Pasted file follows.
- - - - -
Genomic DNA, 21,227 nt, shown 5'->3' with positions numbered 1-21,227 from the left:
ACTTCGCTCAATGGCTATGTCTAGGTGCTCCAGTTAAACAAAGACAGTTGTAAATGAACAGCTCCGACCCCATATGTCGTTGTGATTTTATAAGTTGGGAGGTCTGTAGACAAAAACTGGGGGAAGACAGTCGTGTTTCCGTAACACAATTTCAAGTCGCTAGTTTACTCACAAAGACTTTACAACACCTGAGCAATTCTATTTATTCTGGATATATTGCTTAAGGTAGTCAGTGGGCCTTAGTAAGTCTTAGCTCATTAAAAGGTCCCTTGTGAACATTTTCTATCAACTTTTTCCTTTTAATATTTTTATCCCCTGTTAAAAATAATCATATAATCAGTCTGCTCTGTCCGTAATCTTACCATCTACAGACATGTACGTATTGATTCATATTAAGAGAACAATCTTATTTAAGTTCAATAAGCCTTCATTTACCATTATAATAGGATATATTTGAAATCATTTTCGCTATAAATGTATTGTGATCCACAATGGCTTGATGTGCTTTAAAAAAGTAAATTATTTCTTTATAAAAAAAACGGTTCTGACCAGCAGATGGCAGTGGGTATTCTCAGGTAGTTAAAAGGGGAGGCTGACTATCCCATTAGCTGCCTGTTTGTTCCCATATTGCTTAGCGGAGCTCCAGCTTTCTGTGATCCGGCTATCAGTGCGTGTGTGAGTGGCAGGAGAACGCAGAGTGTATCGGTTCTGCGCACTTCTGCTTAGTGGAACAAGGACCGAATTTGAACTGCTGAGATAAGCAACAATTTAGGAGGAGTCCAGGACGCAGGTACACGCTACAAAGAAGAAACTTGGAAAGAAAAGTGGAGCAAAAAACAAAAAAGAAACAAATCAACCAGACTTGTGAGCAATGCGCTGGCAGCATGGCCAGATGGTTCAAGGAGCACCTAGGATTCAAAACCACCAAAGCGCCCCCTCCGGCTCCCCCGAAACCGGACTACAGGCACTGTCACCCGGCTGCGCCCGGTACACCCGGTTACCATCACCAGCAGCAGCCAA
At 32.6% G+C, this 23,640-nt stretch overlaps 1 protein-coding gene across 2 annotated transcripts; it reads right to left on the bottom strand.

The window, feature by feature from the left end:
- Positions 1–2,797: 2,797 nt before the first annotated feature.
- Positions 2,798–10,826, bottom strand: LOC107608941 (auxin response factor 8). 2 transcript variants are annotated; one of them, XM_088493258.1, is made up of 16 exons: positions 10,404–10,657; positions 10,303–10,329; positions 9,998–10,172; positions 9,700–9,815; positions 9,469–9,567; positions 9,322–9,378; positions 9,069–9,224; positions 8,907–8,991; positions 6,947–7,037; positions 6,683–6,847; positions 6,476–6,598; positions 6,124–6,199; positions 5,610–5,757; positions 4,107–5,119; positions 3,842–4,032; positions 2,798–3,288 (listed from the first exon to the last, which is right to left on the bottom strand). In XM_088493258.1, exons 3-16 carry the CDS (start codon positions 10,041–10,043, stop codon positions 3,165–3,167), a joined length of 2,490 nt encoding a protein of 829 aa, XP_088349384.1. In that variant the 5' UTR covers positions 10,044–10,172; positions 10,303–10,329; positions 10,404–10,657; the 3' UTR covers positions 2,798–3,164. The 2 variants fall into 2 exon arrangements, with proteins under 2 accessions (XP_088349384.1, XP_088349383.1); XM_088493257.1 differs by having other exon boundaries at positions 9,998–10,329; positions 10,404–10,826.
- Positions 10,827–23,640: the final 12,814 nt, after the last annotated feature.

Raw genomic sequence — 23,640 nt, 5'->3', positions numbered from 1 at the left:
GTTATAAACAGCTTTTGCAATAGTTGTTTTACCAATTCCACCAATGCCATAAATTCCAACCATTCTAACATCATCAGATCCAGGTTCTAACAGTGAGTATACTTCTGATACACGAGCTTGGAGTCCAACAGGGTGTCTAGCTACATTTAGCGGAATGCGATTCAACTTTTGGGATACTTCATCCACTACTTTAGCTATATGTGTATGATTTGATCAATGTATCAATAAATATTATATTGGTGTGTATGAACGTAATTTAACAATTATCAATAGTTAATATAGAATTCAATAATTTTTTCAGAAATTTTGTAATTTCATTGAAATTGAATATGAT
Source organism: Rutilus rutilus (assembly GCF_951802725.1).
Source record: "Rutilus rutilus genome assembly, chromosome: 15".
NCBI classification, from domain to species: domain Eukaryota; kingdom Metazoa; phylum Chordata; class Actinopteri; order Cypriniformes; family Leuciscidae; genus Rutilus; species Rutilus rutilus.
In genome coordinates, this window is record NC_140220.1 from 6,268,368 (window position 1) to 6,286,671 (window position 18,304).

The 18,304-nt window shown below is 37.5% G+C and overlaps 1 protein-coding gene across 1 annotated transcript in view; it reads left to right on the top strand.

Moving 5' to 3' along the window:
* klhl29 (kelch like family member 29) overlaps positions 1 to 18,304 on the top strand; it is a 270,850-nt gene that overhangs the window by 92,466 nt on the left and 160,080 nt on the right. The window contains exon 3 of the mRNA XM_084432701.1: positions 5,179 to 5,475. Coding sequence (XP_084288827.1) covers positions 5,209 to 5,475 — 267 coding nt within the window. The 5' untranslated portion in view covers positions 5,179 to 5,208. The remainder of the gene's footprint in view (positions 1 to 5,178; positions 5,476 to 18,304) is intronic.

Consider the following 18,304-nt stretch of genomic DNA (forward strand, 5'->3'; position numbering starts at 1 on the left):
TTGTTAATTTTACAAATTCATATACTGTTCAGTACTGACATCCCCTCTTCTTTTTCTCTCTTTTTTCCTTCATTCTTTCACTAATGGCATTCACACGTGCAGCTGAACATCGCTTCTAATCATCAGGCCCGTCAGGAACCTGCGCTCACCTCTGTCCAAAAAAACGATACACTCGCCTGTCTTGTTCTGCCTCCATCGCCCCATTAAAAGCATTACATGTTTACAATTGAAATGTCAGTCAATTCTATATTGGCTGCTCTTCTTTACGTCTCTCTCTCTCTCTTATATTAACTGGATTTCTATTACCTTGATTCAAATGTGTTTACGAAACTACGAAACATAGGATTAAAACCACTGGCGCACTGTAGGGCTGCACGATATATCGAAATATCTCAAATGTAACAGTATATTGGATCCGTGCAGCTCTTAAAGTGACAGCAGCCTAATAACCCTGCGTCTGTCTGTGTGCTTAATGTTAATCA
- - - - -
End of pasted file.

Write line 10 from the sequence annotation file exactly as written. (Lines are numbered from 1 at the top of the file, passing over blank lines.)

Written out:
Source organism: Rutilus rutilus (assembly GCF_951802725.1).